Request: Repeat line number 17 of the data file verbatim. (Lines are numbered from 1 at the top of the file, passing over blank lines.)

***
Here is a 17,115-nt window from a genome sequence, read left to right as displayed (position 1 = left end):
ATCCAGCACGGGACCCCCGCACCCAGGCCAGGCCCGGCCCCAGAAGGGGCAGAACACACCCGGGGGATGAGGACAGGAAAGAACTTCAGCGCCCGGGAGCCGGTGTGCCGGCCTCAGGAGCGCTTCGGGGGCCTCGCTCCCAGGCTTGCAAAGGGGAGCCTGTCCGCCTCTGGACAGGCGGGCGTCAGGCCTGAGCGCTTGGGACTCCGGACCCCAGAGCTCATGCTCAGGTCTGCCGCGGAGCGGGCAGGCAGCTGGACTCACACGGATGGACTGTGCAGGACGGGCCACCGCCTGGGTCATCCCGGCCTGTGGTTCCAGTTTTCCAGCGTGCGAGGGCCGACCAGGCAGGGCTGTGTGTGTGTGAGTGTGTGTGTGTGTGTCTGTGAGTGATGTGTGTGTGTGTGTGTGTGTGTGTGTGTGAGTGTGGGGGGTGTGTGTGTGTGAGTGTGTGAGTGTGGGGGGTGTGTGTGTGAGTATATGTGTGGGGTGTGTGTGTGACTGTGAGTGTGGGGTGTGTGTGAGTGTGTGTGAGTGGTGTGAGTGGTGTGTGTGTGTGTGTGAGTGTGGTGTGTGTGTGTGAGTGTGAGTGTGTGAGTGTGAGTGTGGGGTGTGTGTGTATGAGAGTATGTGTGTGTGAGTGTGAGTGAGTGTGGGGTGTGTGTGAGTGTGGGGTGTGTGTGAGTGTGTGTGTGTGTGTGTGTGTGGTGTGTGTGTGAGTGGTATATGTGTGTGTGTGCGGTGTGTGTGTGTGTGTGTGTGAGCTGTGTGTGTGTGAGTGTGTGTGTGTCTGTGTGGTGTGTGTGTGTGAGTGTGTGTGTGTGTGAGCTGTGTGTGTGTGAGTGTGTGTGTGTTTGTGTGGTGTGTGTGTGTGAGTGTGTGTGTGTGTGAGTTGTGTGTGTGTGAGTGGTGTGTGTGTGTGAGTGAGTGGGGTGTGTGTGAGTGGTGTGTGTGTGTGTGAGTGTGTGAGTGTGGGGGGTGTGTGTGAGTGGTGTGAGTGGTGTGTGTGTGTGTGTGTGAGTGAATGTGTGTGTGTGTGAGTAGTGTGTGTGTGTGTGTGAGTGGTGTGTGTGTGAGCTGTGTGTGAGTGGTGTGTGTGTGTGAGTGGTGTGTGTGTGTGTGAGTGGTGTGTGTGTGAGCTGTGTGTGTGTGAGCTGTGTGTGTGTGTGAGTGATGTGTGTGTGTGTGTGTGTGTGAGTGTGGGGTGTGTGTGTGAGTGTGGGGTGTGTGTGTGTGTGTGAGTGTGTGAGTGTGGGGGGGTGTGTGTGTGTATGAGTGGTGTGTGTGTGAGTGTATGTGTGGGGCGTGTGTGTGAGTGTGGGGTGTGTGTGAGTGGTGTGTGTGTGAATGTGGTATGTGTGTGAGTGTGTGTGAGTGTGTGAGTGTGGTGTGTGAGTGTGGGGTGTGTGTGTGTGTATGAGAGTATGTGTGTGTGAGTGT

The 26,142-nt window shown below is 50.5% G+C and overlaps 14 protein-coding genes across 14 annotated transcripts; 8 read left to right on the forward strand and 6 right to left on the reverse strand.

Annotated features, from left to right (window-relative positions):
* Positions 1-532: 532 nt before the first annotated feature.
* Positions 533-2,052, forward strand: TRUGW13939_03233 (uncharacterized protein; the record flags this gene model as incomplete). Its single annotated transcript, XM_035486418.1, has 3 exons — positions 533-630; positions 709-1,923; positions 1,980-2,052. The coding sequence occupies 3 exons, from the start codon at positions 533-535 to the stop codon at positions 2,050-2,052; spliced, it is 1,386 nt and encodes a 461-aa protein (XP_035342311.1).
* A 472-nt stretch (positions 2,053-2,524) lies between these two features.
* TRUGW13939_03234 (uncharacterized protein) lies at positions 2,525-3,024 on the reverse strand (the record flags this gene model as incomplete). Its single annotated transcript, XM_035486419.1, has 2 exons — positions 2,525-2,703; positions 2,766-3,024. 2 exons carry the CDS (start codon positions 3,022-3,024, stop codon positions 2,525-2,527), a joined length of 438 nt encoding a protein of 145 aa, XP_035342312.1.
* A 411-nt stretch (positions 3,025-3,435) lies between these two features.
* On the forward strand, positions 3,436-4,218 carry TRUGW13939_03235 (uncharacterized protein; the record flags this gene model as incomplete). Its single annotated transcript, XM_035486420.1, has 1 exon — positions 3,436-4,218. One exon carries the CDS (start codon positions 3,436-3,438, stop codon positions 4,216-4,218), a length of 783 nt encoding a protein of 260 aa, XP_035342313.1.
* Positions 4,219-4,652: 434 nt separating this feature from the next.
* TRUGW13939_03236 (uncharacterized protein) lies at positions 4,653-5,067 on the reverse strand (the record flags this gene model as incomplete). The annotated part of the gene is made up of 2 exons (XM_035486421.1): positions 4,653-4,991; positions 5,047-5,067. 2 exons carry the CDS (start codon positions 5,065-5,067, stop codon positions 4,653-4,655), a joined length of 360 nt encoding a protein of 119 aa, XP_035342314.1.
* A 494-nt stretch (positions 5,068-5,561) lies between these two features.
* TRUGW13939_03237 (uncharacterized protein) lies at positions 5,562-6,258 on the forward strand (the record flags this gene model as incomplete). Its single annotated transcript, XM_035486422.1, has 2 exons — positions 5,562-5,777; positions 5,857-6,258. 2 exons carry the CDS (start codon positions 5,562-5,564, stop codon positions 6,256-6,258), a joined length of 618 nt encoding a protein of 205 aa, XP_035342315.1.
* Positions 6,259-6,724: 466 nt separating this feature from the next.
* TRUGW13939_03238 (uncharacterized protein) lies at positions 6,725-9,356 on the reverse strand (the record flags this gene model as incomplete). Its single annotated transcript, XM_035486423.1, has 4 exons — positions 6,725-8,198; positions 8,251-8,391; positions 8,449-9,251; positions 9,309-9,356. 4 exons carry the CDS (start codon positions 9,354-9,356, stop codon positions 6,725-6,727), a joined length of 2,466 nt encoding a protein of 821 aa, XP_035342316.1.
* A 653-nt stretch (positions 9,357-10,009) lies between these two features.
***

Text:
* A 653-nt stretch (positions 9,357-10,009) lies between these two features.